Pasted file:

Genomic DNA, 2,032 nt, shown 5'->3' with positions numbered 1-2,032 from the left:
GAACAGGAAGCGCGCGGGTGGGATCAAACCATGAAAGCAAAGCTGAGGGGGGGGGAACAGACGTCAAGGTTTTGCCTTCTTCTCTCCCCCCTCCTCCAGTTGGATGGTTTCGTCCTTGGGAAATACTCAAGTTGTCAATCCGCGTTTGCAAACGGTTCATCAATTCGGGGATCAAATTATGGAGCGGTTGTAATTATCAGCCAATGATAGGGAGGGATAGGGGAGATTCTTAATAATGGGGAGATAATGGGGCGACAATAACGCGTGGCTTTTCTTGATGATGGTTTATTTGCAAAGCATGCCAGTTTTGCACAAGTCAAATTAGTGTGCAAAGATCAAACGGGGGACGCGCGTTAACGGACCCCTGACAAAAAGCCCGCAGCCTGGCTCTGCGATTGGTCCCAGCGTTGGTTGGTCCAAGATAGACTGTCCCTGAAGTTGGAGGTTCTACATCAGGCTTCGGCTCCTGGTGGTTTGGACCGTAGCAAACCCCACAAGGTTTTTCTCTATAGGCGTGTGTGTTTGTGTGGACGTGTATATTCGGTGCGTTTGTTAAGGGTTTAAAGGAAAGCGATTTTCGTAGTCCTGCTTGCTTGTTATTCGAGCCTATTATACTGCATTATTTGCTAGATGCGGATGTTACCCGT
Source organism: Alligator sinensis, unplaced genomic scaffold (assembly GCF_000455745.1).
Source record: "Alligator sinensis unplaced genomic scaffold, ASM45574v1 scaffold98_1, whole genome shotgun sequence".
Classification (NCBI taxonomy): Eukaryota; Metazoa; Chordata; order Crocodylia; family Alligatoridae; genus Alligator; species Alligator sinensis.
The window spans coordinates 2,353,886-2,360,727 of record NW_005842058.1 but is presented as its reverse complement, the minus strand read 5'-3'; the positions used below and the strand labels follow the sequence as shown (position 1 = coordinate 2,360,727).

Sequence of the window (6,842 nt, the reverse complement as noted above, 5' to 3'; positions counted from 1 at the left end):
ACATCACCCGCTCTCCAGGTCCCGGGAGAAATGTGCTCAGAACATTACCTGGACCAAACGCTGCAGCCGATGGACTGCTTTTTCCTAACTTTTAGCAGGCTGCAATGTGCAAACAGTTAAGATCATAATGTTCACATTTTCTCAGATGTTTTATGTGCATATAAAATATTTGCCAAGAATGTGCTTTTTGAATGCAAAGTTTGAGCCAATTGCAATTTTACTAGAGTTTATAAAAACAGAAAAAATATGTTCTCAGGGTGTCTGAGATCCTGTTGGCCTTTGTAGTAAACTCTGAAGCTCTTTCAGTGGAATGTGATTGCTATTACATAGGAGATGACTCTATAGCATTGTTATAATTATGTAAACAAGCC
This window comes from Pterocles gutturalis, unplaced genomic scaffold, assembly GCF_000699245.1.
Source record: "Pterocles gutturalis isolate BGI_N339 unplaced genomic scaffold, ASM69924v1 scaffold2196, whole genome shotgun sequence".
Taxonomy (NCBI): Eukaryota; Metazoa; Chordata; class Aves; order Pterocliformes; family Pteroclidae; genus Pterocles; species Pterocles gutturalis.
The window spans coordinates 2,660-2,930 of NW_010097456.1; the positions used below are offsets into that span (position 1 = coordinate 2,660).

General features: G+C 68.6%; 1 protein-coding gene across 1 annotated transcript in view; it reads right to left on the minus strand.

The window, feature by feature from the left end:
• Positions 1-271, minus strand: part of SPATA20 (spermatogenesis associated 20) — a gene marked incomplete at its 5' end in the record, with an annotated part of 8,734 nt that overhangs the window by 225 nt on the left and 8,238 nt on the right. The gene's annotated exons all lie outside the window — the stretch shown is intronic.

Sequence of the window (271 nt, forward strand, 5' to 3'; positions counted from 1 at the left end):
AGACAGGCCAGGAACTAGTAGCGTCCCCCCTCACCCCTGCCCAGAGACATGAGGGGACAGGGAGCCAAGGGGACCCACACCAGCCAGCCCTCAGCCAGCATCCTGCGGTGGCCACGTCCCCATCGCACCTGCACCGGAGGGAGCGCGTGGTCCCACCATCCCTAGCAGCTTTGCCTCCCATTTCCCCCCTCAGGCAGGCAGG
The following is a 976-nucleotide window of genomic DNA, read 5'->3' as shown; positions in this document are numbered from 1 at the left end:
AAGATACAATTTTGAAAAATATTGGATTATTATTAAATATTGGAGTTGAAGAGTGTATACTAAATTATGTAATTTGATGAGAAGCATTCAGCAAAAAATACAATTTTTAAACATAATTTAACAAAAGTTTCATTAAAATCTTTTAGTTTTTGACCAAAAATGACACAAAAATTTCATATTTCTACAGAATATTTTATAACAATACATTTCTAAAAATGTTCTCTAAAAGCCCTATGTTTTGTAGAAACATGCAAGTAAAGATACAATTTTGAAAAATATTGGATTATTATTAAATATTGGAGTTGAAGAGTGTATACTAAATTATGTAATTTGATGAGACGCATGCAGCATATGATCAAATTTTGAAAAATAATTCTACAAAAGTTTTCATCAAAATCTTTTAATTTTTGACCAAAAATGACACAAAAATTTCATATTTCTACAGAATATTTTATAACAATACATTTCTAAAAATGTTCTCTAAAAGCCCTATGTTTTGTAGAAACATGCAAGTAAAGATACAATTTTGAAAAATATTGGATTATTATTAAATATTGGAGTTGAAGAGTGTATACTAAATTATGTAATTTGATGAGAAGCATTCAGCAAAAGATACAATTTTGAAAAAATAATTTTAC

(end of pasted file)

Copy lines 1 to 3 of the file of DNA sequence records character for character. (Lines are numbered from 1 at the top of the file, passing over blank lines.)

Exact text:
Genomic DNA, 2,032 nt, shown 5'->3' with positions numbered 1-2,032 from the left:
GAACAGGAAGCGCGCGGGTGGGATCAAACCATGAAAGCAAAGCTGAGGGGGGGGGAACAGACGTCAAGGTTTTGCCTTCTTCTCTCCCCCCTCCTCCAGTTGGATGGTTTCGTCCTTGGGAAATACTCAAGTTGTCAATCCGCGTTTGCAAACGGTTCATCAATTCGGGGATCAAATTATGGAGCGGTTGTAATTATCAGCCAATGATAGGGAGGGATAGGGGAGATTCTTAATAATGGGGAGATAATGGGGCGACAATAACGCGTGGCTTTTCTTGATGATGGTTTATTTGCAAAGCATGCCAGTTTTGCACAAGTCAAATTAGTGTGCAAAGATCAAACGGGGGACGCGCGTTAACGGACCCCTGACAAAAAGCCCGCAGCCTGGCTCTGCGATTGGTCCCAGCGTTGGTTGGTCCAAGATAGACTGTCCCTGAAGTTGGAGGTTCTACATCAGGCTTCGGCTCCTGGTGGTTTGGACCGTAGCAAACCCCACAAGGTTTTTCTCTATAGGCGTGTGTGTTTGTGTGGACGTGTATATTCGGTGCGTTTGTTAAGGGTTTAAAGGAAAGCGATTTTCGTAGTCCTGCTTGCTTGTTATTCGAGCCTATTATACTGCATTATTTGCTAGATGCGGATGTTACCCGT
Source organism: Alligator sinensis, unplaced genomic scaffold (assembly GCF_000455745.1).